Principals’ Reflections on Effectively Managing Their Schools: Cooperative Leadership and Its Role in Schools


Despite widespread and long-standing commitment to the notion of leadership across the teaching profession, it is unusual for the theory and practice of leadership to be taught as a subject in education. This study examined what factors the participants believed influenced their school management approach and how they defined their current leadership styles. This paper offers theoretically informed models of leadership which encompasses different purposes (assessment of self and the school system). Finding out the leadership styles of the principals helps them find ways to understand complex educational issues. Available literature points to the realization that there have been few studies that explore principals’ perceptions of the factors underpinning their successes and achievements. A qualitative research project was undertaken in Cyprus by using in-depth interviews. Data were collected from interviews. Journal entries were also analyzed for the benefit of the study. Microanalysis was used to analyze the data and cross case analysis was used to look for similarities and differences between the cases. Analysis was informed by movement between theoretical dimensions and emerging themes from participants’ discussions of their leadership experiences. This research has shown that the participants had similar goals with regard to their school management yet implemented it in different ways. This study illustrates implications for future research on the factors influencing school management.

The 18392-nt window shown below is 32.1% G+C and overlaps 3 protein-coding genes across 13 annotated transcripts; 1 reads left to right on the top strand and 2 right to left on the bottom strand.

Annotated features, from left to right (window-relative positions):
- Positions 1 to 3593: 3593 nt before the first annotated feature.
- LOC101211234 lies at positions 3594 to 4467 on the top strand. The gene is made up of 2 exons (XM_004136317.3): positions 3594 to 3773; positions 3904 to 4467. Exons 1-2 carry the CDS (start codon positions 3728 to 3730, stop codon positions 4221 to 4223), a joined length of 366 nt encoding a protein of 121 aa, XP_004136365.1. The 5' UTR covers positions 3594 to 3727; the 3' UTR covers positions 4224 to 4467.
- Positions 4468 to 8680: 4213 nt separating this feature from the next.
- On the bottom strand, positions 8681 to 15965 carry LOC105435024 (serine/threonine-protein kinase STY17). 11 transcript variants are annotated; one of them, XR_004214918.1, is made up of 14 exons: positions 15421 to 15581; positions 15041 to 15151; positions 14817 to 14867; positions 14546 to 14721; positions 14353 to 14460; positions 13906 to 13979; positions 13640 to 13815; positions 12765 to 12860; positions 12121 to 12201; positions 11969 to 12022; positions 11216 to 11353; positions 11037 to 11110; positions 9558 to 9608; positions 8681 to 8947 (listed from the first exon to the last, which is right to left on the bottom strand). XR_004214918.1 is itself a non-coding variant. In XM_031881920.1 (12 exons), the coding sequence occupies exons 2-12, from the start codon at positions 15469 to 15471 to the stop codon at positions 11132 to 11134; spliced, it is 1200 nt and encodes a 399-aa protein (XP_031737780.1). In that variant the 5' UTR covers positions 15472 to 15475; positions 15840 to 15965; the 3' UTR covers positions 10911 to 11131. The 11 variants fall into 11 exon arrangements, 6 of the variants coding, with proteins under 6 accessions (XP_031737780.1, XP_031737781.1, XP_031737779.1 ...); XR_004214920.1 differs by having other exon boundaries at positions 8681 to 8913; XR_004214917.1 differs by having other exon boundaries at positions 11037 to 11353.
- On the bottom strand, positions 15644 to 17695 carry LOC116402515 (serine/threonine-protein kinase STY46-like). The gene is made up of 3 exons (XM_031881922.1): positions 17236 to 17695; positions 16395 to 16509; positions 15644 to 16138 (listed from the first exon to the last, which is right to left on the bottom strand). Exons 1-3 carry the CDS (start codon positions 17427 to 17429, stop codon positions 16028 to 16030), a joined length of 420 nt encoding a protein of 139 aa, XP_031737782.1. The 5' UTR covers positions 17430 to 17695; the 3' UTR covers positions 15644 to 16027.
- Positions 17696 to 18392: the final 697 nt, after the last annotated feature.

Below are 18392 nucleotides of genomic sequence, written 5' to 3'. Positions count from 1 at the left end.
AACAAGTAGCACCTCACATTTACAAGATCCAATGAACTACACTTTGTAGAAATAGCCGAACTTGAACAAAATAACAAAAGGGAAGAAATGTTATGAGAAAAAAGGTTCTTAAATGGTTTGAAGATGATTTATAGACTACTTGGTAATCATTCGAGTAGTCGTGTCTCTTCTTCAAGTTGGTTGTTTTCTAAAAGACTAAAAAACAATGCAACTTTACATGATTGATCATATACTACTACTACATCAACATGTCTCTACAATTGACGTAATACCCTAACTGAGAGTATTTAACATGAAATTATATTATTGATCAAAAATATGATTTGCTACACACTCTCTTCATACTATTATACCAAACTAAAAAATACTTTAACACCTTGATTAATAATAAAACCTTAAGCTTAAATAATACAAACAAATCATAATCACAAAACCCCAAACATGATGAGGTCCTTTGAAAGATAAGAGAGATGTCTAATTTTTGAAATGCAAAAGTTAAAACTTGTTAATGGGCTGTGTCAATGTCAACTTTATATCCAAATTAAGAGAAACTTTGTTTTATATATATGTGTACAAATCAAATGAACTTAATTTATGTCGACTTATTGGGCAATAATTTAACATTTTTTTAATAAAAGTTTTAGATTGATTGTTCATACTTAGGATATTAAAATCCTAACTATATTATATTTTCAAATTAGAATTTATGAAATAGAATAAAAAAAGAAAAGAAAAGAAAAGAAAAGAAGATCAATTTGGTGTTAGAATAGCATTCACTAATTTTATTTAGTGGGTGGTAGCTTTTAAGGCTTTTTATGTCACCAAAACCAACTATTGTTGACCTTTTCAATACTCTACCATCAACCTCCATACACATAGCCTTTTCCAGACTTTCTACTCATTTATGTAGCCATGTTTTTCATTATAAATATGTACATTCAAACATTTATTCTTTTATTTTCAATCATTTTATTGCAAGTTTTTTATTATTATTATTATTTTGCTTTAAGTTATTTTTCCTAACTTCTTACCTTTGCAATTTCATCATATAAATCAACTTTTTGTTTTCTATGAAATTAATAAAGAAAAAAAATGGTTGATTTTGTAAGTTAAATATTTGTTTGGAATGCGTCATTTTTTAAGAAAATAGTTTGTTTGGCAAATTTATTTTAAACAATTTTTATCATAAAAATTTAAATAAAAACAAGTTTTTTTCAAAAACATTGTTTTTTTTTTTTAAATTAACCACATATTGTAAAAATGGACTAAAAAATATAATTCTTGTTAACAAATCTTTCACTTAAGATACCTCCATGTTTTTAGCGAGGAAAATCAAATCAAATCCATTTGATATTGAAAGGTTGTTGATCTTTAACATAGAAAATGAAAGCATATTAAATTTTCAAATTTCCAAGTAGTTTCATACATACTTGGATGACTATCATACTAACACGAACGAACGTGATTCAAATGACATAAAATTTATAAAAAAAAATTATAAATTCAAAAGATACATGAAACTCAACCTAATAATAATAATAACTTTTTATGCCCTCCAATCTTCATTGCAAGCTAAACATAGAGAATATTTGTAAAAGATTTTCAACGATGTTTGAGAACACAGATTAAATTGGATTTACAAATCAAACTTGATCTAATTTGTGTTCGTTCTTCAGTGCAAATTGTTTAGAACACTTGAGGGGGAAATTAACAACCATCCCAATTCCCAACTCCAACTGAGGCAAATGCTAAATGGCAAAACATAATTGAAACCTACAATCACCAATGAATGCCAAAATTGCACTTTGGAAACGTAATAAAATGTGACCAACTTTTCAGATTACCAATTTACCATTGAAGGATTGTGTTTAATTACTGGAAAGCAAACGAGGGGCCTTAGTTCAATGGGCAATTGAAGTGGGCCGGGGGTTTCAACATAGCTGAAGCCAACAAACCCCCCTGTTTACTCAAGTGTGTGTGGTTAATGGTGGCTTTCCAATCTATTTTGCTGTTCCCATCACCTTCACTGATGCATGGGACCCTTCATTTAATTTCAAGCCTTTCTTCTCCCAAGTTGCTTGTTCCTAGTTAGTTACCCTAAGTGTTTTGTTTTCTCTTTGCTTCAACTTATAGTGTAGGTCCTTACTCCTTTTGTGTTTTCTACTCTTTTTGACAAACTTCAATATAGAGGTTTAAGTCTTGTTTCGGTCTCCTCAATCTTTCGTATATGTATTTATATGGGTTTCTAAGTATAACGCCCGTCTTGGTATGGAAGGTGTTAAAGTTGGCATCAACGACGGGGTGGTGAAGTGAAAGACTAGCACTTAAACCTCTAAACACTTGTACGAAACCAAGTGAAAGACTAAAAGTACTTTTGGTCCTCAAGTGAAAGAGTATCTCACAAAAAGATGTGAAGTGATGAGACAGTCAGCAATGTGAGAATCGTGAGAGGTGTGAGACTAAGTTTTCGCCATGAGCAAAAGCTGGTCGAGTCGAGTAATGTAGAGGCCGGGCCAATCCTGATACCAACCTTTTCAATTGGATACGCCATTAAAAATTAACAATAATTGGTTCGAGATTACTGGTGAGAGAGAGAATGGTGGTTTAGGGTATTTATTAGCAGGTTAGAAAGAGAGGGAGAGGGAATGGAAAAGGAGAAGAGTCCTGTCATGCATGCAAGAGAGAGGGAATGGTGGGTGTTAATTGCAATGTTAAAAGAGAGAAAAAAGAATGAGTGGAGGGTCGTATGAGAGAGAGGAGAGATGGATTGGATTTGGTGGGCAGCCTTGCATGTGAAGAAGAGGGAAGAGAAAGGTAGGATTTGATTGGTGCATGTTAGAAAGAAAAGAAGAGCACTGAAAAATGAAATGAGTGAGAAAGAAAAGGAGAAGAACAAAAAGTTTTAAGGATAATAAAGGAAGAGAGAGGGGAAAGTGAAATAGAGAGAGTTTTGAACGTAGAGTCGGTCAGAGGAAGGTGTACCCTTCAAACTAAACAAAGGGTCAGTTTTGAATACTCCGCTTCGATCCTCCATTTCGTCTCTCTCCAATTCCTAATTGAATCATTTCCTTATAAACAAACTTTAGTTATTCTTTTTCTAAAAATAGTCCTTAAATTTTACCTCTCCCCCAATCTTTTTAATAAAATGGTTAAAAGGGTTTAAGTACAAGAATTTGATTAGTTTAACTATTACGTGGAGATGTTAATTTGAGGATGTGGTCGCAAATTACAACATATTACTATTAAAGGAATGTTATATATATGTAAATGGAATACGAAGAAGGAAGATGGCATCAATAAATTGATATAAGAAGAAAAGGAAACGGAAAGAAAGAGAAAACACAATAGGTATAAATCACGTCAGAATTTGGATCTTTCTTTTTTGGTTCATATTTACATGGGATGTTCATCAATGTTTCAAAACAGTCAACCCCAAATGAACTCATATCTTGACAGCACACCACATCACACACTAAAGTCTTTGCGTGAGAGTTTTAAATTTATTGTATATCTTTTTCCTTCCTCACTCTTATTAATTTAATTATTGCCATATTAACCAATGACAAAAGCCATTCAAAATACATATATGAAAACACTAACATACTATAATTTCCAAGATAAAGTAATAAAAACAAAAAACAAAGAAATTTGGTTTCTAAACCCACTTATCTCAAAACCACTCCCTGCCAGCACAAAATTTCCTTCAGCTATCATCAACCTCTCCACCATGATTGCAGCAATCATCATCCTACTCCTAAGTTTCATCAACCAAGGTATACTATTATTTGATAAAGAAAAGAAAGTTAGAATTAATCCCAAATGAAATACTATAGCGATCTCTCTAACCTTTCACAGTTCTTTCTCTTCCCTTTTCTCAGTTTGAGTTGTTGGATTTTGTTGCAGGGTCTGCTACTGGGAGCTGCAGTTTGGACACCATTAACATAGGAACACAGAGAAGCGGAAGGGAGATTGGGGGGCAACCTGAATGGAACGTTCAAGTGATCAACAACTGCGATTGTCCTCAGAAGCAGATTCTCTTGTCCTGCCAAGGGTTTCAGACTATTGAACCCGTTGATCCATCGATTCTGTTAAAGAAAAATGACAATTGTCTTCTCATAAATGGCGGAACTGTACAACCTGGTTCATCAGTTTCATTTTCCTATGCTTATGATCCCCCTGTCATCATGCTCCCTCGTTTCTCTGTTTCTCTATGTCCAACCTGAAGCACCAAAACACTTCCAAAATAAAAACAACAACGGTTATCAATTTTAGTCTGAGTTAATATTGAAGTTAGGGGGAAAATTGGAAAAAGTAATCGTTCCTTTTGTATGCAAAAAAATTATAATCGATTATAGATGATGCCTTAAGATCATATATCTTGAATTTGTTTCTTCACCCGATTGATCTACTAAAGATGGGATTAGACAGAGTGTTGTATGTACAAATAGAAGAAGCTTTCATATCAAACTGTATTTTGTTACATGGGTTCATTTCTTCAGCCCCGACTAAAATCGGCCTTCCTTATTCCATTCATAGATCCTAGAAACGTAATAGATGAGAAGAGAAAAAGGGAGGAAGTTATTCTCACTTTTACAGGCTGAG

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Çağanağa, Ç. (2015) Principals’ Reflections on Effectively Managing Their Schools: Cooperative Leadership and Its Role in Schools. Open Access Library Journal, 2, 1-9. doi: 10.4236/oalib.1101962.

Subject Areas: Education

1. Introduction

We have always had leadership, even if we did not call it that. Like everything else, schools and their leadership challenges have been changing rapidly in recent years, and educators and school principals have been running hard to keep up. Leadership is an ancient term which was found in recorded discussions in early Greek writings such as Socrates, Aristotle and Plato. They had had theoretical debates about the one and the many. This was the basic question of leadership: how do we interface with others? This paper draws together multiple interpretations and uses of leadership styles and critical reflection from the broad fields of education and professional development to develop a more defined language and theory base.